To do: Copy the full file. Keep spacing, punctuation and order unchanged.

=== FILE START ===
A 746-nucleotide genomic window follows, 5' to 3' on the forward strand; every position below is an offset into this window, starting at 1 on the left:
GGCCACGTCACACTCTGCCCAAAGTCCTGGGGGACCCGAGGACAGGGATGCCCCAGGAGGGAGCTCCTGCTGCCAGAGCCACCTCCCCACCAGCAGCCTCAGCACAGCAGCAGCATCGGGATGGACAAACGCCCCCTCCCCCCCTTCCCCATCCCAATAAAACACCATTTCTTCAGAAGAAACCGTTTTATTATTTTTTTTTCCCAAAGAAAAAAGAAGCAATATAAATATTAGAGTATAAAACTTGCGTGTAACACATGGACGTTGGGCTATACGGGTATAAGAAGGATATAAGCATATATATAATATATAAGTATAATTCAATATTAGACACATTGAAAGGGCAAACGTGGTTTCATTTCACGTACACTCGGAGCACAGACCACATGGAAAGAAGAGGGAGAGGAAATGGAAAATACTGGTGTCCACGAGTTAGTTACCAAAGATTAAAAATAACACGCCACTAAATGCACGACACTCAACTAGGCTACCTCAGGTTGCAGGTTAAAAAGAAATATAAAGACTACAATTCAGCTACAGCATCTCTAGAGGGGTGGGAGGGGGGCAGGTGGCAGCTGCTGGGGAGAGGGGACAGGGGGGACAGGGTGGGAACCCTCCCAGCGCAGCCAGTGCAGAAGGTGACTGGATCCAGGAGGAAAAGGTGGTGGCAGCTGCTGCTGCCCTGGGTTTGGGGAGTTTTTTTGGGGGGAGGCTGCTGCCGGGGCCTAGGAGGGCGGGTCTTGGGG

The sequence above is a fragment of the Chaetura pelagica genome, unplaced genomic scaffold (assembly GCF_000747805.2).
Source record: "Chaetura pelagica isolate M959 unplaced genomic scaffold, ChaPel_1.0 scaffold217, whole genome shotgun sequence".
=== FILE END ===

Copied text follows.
A 746-nucleotide genomic window follows, 5' to 3' on the forward strand; every position below is an offset into this window, starting at 1 on the left:
GGCCACGTCACACTCTGCCCAAAGTCCTGGGGGACCCGAGGACAGGGATGCCCCAGGAGGGAGCTCCTGCTGCCAGAGCCACCTCCCCACCAGCAGCCTCAGCACAGCAGCAGCATCGGGATGGACAAACGCCCCCTCCCCCCCTTCCCCATCCCAATAAAACACCATTTCTTCAGAAGAAACCGTTTTATTATTTTTTTTTCCCAAAGAAAAAAGAAGCAATATAAATATTAGAGTATAAAACTTGCGTGTAACACATGGACGTTGGGCTATACGGGTATAAGAAGGATATAAGCATATATATAATATATAAGTATAATTCAATATTAGACACATTGAAAGGGCAAACGTGGTTTCATTTCACGTACACTCGGAGCACAGACCACATGGAAAGAAGAGGGAGAGGAAATGGAAAATACTGGTGTCCACGAGTTAGTTACCAAAGATTAAAAATAACACGCCACTAAATGCACGACACTCAACTAGGCTACCTCAGGTTGCAGGTTAAAAAGAAATATAAAGACTACAATTCAGCTACAGCATCTCTAGAGGGGTGGGAGGGGGGCAGGTGGCAGCTGCTGGGGAGAGGGGACAGGGGGGACAGGGTGGGAACCCTCCCAGCGCAGCCAGTGCAGAAGGTGACTGGATCCAGGAGGAAAAGGTGGTGGCAGCTGCTGCTGCCCTGGGTTTGGGGAGTTTTTTTGGGGGGAGGCTGCTGCCGGGGCCTAGGAGGGCGGGTCTTGGGG

The sequence above is a fragment of the Chaetura pelagica genome, unplaced genomic scaffold (assembly GCF_000747805.2).
Source record: "Chaetura pelagica isolate M959 unplaced genomic scaffold, ChaPel_1.0 scaffold217, whole genome shotgun sequence".